The Net Price Calculators are good estimates...but really YOUR financial aid could vary a bit depending on your circumstances. For example, if either parent is self employed, or you own a business or rental properties, or any other real estate in addition to your primary residence, the NPC amount will likely be inaccurate.
  • mom2collegekidsmom2collegekids Forum Champion Financial Aid, Forum Champion Alabama Posts: 83,927 Forum Champion
    I'd love to be able to access data on which schools are grant-only and which just offer loans. It's also confusing that schools can offer loans to give you "what you need" to attend, but then parents have to take out more loans if they don't have the ability to pay what FAFSA thinks they can.




    I don't have that list, but typically it's the tippy top schools, which are (of course) super hard to get admitted to, so you can't just apply to those.


    It's also confusing that schools can offer loans to give you "what you need" to attend, but then parents have to take out more loans if they don't have the ability to pay what FAFSA thinks they can.


    Schools will put Stafford loans in the FA pkgs because they expect students to borrow to cover some of their costs.


    Paying for that $25,000 that FAFSA thinks we can afford is out of the question - we couldn't even afford a $3,000 vacation every year, and they think we can find $25,000 somewhere?


    Can you clarify....are you saying that the calculators are indicating that the "parent contribution" is around $25k and you can't come up with any of that....so you would need Parent Plus loans for all/most of that?

    If so, do you really want to end up with $100k+ in debt? it doesn't sound like you can afford the payments on such loans.

    I think you need a new list. Your current list all requires an unaffordable amount of "Family Contribution".

    If your child has the stats for those top schools, then he has the stats for very large merit scholarships at other schools.

    I suggest this strategy:

    Reach schools: Apply to a few of these top schools to see what happens both acceptance-wise and aid-wise.

    Match schools: Apply to a few of these schools that *might* give him HUGE merit awards.

    Financial safety schools: Apply to 2-3 of these schools. These would be schools that you know FOR SURE will give him HUGE merit (full tuition or more) for his stats. You can find these schools in this thread.


    Keep in mind that merit scholarships do NOT first get applied to "family contribution". NO. They first get applied to "need". So....to reduce the amount that YOU have to pay, the merit has to be SO HUGE that it covers ALL of "need" and then CUTS into "family contribution".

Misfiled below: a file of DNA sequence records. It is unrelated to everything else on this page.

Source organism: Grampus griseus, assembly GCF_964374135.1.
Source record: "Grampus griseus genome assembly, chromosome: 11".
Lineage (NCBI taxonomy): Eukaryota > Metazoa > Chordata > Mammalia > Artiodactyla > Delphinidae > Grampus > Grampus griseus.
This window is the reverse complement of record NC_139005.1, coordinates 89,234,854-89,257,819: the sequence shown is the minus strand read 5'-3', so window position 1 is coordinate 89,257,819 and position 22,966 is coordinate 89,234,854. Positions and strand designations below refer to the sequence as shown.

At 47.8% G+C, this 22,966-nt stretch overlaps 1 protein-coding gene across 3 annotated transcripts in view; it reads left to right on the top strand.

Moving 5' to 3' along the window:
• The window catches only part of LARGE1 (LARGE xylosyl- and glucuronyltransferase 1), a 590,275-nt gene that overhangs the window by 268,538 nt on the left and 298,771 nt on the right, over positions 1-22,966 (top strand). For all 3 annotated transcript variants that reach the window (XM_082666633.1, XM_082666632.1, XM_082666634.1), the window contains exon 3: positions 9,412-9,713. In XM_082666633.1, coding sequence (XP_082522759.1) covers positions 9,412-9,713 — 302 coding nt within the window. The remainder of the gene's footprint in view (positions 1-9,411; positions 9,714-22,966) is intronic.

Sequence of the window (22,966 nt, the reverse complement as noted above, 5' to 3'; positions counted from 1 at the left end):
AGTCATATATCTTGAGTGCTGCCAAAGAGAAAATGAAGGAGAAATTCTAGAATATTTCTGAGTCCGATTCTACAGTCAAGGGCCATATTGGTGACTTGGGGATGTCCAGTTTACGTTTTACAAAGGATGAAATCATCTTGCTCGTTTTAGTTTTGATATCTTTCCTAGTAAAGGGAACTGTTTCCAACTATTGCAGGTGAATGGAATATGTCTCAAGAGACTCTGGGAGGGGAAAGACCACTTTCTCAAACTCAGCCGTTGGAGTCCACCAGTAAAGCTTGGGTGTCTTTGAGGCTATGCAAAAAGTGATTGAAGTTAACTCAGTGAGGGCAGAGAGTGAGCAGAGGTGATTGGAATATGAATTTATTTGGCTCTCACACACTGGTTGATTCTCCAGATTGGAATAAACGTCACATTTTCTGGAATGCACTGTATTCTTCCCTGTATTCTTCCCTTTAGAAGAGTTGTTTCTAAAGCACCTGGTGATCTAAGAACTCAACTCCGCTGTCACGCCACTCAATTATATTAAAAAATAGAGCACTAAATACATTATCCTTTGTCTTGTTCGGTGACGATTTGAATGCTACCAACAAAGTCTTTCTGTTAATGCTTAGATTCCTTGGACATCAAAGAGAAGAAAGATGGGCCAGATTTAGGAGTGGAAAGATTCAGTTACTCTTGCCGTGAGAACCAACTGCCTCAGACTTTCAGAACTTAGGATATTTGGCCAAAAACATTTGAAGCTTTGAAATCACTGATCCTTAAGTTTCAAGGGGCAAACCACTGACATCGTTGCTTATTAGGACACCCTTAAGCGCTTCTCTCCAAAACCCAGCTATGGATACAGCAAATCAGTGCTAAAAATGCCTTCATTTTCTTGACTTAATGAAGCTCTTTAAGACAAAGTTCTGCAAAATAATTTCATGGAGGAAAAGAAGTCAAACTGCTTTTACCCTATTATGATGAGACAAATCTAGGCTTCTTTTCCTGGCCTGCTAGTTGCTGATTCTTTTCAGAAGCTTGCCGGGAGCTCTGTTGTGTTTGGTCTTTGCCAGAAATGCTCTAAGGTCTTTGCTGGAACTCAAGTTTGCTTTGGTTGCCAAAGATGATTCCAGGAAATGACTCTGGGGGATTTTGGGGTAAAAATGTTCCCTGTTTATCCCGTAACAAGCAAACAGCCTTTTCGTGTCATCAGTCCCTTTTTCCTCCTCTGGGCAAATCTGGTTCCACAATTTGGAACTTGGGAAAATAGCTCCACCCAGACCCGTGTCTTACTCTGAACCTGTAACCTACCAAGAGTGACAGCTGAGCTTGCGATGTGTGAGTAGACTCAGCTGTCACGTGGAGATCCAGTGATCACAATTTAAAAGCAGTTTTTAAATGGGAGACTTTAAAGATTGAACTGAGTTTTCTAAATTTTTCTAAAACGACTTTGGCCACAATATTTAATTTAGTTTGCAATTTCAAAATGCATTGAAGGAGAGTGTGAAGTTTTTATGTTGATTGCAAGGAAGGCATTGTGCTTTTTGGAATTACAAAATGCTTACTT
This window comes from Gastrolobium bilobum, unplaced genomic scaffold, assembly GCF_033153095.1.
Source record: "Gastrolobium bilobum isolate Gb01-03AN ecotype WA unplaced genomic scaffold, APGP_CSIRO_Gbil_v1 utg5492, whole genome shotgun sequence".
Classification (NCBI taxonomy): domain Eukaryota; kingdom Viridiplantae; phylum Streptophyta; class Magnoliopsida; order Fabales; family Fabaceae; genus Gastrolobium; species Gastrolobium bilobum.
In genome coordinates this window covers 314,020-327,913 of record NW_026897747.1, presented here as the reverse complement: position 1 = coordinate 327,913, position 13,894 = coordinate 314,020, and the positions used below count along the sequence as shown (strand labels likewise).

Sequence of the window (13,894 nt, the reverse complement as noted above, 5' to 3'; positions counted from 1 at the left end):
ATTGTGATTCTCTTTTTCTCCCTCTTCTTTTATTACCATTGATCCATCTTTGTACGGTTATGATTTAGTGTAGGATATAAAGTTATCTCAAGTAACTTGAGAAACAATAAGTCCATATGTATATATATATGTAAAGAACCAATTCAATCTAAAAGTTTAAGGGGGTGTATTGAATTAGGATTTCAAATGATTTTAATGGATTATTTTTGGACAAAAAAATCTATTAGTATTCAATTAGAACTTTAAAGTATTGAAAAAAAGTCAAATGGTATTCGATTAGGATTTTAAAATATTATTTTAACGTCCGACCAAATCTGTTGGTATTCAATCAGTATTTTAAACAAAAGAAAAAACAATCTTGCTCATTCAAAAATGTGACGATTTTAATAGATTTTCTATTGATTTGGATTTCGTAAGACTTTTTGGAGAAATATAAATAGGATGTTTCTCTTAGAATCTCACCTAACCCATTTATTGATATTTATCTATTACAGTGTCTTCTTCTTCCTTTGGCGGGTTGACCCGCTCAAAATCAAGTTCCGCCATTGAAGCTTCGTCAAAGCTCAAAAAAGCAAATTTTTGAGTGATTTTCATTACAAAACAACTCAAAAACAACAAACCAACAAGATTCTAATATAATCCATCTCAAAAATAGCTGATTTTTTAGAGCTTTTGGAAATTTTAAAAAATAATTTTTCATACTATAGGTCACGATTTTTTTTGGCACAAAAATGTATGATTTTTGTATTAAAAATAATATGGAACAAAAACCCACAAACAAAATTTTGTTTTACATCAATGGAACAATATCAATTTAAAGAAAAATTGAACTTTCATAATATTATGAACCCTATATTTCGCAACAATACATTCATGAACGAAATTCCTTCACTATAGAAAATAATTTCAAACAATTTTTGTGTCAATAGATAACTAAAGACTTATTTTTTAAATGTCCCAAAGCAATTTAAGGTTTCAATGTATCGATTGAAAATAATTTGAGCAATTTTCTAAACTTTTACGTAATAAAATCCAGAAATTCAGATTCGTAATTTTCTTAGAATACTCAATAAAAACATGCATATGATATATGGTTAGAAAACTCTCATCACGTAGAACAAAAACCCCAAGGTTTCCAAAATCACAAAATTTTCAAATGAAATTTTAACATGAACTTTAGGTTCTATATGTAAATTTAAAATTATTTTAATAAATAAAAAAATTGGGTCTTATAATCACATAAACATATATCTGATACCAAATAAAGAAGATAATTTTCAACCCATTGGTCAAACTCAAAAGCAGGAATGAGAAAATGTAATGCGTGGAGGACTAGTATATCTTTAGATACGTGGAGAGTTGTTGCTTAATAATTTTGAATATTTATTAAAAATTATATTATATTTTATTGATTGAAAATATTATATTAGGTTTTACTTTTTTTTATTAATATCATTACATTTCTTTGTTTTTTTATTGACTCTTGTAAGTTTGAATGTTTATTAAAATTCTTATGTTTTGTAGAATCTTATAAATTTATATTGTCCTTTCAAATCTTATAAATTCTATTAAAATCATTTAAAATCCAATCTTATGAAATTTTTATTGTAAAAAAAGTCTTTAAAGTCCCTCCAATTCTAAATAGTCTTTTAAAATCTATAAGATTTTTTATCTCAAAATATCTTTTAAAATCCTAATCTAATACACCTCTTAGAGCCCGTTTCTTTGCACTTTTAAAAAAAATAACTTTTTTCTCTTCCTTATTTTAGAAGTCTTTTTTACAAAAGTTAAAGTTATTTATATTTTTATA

For example:

    $40,000 = COA
    $25,000 = EFC (the amount that parents are supposed to pay)
    $15,000 = determined need, which may be covered with (maybe) grants, loans, work-study.


    At a school that gives your child a full tuition scholarship

    $40k = COA
    $25k = full tuition scholarship
    $5,500 = unsub loan to the student
    $9,500 would be the remaining amount...which could be reduced by economically purchasing books, spending less on travel, having the student contribute some summer earnings, etc.
  • mom2collegekidsmom2collegekids Forum Champion Financial Aid, Forum Champion Alabama Posts: 83,927 Forum Champion
    I just glanced at some of your past posts, and is your son a likely NMSF? If so, then he should include some schools that will give huge merit for that as safeties.

    Also...it is very important that you tell your son NOW how much you can spend each year on college, and how much you'd be willing to borrow (if any). Let him know what the NPC's are showing and how the expected "family contribution" is expecting your family to pay a lot more than it can.

    Are you willing to borrow $25k per year?

    Also, I noticed that your Son is looking at schools to play soccer. As you know that sport isn't a full head scholarship sport for men. Any aid he might get will go towards NEED, and will not reduce what you'd have to pay. You may not realize that.

    Also, (and this is from my sister whose son plays a college sport), having a child play a college sport often means that you (the parents) will want to travel a couple of times a year to see the child compete. That costs a good bit of money. Since you've mentioned that you can't afford a vacation, then affording this travel might be difficult especially if you're also trying to cover a high "family contribution."